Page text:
Vancouver filmmaker, director, and editor Lawrence Le Lam has had the idea for his upcoming movie, The Chinatown Diner, stewing in his head since childhood. The film is based on memories throughout his life, placed in the underground Chinatown hip hop scene and following a young beatmaker who, like him, has a parent who works in real estate.
Photographer and filmmaker Lauren Greenfield has spent most of her professional career documenting people living affluent or outlandishly wealthy lifestyles, and with her latest feature film, Generation Wealth (opening in Toronto and Vancouver this Friday), she’s finally asking herself why that is.
Whether it’s the African family happily reuniting over Tim Horton’s coffee or the glossy magazine rankings of successful émigrés, narratives about the immigrant experience permeate Canadian media and popular culture. But, though ubiquitous, these scripts rarely speak to the nuances of immigration, and hardly ever touch on its quiet trauma.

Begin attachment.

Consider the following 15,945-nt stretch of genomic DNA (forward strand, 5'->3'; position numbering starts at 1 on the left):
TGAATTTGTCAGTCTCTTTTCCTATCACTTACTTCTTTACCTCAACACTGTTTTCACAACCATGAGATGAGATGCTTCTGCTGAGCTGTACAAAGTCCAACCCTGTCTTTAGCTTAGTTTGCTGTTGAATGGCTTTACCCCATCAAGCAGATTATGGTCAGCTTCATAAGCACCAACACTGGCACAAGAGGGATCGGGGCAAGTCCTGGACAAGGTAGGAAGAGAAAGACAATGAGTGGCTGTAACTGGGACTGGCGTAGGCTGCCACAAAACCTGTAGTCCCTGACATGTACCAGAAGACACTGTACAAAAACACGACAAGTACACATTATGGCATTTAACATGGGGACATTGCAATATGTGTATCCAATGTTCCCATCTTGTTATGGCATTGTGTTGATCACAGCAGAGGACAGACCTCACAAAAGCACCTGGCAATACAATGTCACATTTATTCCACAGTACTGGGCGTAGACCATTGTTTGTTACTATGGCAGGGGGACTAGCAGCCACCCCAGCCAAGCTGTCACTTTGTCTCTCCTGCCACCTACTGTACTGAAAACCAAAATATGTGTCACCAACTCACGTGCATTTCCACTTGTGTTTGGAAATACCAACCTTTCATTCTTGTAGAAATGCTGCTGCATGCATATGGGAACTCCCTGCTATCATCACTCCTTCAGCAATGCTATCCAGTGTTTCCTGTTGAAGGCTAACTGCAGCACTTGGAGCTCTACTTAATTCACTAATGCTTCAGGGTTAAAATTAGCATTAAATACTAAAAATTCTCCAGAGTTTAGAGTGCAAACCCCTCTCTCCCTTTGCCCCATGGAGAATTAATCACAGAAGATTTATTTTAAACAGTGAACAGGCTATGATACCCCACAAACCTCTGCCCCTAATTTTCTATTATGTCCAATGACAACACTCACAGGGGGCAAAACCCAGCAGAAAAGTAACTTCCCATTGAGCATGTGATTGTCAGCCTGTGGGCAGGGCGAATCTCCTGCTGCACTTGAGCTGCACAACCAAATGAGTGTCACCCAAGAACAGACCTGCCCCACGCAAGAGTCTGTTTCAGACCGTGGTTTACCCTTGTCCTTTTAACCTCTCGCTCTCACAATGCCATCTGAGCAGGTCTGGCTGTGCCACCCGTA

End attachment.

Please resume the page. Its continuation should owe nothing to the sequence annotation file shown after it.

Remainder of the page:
When one hears or read the term “independent cinema” it is interpreted–depending on the person and their frame of reference–in any number of ways. Back in the late 60s the term was applied to movies that were still made in the Hollywood system but contain counterculture ideas and were made by people both behind and in front of the camera that flew in the face of the traditional Hollywood methodology.
There’s a certain safety to making a film culled from the ether of imagined reality. Your idiosyncratic characters are sewn together from the mist of imagination so there’s less risk of real people becoming insulted, angry, hurt, litigious or even homicidal as a result of your fictional film. For some strange reason, I decided to stray from those sheltered waters recently by writing a new narrative film based on the life of my grandfather, David Karr.
Sometimes I have to wonder what we’re so uptight about in this country. When it comes to money, for a country that’s really quite well off, we seem to have…